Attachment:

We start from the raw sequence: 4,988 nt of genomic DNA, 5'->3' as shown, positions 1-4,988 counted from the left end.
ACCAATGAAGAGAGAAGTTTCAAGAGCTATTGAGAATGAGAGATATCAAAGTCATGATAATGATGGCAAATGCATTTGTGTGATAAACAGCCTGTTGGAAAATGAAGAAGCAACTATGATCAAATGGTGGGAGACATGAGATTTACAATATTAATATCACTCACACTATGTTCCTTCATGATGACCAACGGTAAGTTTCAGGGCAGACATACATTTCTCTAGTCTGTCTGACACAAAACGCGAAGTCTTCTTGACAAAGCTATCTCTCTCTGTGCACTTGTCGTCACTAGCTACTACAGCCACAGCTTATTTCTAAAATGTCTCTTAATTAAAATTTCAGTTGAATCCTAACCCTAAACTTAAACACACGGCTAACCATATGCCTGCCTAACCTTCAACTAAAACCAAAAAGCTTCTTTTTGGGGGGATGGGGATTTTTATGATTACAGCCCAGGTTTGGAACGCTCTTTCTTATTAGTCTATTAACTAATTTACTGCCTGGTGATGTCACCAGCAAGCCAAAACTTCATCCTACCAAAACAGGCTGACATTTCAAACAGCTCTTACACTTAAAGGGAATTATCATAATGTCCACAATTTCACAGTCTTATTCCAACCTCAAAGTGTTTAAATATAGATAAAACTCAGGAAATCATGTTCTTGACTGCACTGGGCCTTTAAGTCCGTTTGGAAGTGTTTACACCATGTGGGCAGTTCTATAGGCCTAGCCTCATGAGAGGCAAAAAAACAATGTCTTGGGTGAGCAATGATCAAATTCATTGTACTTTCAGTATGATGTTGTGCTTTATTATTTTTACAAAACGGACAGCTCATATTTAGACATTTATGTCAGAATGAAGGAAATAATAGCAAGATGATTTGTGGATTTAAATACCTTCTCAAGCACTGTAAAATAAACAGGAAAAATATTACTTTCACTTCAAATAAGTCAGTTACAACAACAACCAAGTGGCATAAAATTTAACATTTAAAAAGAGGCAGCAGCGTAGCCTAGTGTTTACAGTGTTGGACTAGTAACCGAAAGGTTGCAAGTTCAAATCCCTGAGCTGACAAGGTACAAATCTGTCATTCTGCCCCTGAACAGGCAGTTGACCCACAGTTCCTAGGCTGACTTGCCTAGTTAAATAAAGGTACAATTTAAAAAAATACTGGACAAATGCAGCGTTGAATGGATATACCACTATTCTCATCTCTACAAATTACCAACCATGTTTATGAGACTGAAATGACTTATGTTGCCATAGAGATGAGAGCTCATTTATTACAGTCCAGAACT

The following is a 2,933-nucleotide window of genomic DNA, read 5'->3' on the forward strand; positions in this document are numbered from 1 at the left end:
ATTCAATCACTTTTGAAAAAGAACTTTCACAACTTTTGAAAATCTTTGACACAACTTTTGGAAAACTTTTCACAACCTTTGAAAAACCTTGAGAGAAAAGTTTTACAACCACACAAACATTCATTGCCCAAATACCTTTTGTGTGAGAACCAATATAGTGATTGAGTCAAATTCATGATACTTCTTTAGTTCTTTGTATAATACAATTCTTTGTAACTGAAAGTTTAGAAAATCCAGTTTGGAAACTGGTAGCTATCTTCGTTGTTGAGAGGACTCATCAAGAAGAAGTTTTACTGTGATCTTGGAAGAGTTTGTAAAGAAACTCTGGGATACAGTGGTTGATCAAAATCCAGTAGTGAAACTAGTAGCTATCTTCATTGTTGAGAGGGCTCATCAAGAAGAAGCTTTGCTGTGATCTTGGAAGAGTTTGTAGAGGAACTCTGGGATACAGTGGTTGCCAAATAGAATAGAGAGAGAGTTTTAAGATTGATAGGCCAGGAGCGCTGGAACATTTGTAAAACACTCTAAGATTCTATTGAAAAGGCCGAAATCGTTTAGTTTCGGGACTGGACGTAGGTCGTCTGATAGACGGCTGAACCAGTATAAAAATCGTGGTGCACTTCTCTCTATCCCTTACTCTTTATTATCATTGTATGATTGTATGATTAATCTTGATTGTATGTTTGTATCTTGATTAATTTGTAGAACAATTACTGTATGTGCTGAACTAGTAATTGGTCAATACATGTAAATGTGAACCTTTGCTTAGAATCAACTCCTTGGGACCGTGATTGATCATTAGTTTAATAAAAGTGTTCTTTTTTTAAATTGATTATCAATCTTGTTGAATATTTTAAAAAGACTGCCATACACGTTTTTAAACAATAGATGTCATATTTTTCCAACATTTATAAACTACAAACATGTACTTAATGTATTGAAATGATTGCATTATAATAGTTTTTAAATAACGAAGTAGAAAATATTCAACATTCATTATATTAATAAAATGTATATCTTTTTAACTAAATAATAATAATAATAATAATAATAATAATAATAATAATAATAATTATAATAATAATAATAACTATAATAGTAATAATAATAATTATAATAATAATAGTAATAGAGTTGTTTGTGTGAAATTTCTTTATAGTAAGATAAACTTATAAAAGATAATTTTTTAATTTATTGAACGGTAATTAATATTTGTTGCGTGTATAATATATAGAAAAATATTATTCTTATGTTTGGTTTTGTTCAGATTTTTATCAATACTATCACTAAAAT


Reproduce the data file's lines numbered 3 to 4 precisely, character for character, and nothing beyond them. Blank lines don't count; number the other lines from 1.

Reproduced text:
The following is a 2,933-nucleotide window of genomic DNA, read 5'->3' on the forward strand; positions in this document are numbered from 1 at the left end:
ATTCAATCACTTTTGAAAAAGAACTTTCACAACTTTTGAAAATCTTTGACACAACTTTTGGAAAACTTTTCACAACCTTTGAAAAACCTTGAGAGAAAAGTTTTACAACCACACAAACATTCATTGCCCAAATACCTTTTGTGTGAGAACCAATATAGTGATTGAGTCAAATTCATGATACTTCTTTAGTTCTTTGTATAATACAATTCTTTGTAACTGAAAGTTTAGAAAATCCAGTTTGGAAACTGGTAGCTATCTTCGTTGTTGAGAGGACTCATCAAGAAGAAGTTTTACTGTGATCTTGGAAGAGTTTGTAAAGAAACTCTGGGATACAGTGGTTGATCAAAATCCAGTAGTGAAACTAGTAGCTATCTTCATTGTTGAGAGGGCTCATCAAGAAGAAGCTTTGCTGTGATCTTGGAAGAGTTTGTAGAGGAACTCTGGGATACAGTGGTTGCCAAATAGAATAGAGAGAGAGTTTTAAGATTGATAGGCCAGGAGCGCTGGAACATTTGTAAAACACTCTAAGATTCTATTGAAAAGGCCGAAATCGTTTAGTTTCGGGACTGGACGTAGGTCGTCTGATAGACGGCTGAACCAGTATAAAAATCGTGGTGCACTTCTCTCTATCCCTTACTCTTTATTATCATTGTATGATTGTATGATTAATCTTGATTGTATGTTTGTATCTTGATTAATTTGTAGAACAATTACTGTATGTGCTGAACTAGTAATTGGTCAATACATGTAAATGTGAACCTTTGCTTAGAATCAACTCCTTGGGACCGTGATTGATCATTAGTTTAATAAAAGTGTTCTTTTTTTAAATTGATTATCAATCTTGTTGAATATTTTAAAAAGACTGCCATACACGTTTTTAAACAATAGATGTCATATTTTTCCAACATTTATAAACTACAAACATGTACTTAATGTATTGAAATGATTGCATTATAATAGTTTTTAAATAACGAAGTAGAAAATATTCAACATTCATTATATTAATAAAATGTATATCTTTTTAACTAAATAATAATAATAATAATAATAATAATAATAATAATAATAATAATTATAATAATAATAATAACTATAATAGTAATAATAATAATTATAATAATAATAGTAATAGAGTTGTTTGTGTGAAATTTCTTTATAGTAAGATAAACTTATAAAAGATAATTTTTTAATTTATTGAACGGTAATTAATATTTGTTGCGTGTATAATATATAGAAAAATATTATTCTTATGTTTGGTTTTGTTCAGATTTTTATCAATACTATCACTAAAAT